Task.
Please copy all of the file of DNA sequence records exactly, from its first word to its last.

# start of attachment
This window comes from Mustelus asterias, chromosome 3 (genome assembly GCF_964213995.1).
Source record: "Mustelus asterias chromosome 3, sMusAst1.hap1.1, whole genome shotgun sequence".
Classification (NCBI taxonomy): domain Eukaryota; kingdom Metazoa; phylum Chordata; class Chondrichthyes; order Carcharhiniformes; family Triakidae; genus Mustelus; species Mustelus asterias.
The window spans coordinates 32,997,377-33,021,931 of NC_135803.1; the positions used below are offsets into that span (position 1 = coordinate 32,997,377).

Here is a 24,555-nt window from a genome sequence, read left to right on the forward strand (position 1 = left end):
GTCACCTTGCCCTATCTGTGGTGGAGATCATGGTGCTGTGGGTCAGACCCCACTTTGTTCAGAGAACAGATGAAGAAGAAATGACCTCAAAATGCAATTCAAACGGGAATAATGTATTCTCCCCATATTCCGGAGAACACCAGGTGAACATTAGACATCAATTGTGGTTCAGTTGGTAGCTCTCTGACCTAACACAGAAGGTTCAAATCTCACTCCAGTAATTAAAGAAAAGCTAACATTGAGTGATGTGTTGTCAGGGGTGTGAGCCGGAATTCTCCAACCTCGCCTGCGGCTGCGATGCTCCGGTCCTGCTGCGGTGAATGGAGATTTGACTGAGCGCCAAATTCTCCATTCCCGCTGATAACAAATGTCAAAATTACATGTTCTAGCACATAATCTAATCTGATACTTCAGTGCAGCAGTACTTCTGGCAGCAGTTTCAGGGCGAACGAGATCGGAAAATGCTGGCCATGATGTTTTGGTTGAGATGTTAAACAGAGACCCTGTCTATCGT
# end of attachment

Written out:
This window comes from Mustelus asterias, chromosome 3 (genome assembly GCF_964213995.1).
Source record: "Mustelus asterias chromosome 3, sMusAst1.hap1.1, whole genome shotgun sequence".
Classification (NCBI taxonomy): domain Eukaryota; kingdom Metazoa; phylum Chordata; class Chondrichthyes; order Carcharhiniformes; family Triakidae; genus Mustelus; species Mustelus asterias.
The window spans coordinates 32,997,377-33,021,931 of NC_135803.1; the positions used below are offsets into that span (position 1 = coordinate 32,997,377).

Here is a 24,555-nt window from a genome sequence, read left to right on the forward strand (position 1 = left end):
GTCACCTTGCCCTATCTGTGGTGGAGATCATGGTGCTGTGGGTCAGACCCCACTTTGTTCAGAGAACAGATGAAGAAGAAATGACCTCAAAATGCAATTCAAACGGGAATAATGTATTCTCCCCATATTCCGGAGAACACCAGGTGAACATTAGACATCAATTGTGGTTCAGTTGGTAGCTCTCTGACCTAACACAGAAGGTTCAAATCTCACTCCAGTAATTAAAGAAAAGCTAACATTGAGTGATGTGTTGTCAGGGGTGTGAGCCGGAATTCTCCAACCTCGCCTGCGGCTGCGATGCTCCGGTCCTGCTGCGGTGAATGGAGATTTGACTGAGCGCCAAATTCTCCATTCCCGCTGATAACAAATGTCAAAATTACATGTTCTAGCACATAATCTAATCTGATACTTCAGTGCAGCAGTACTTCTGGCAGCAGTTTCAGGGCGAACGAGATCGGAAAATGCTGGCCATGATGTTTTGGTTGAGATGTTAAACAGAGACCCTGTCTATCGT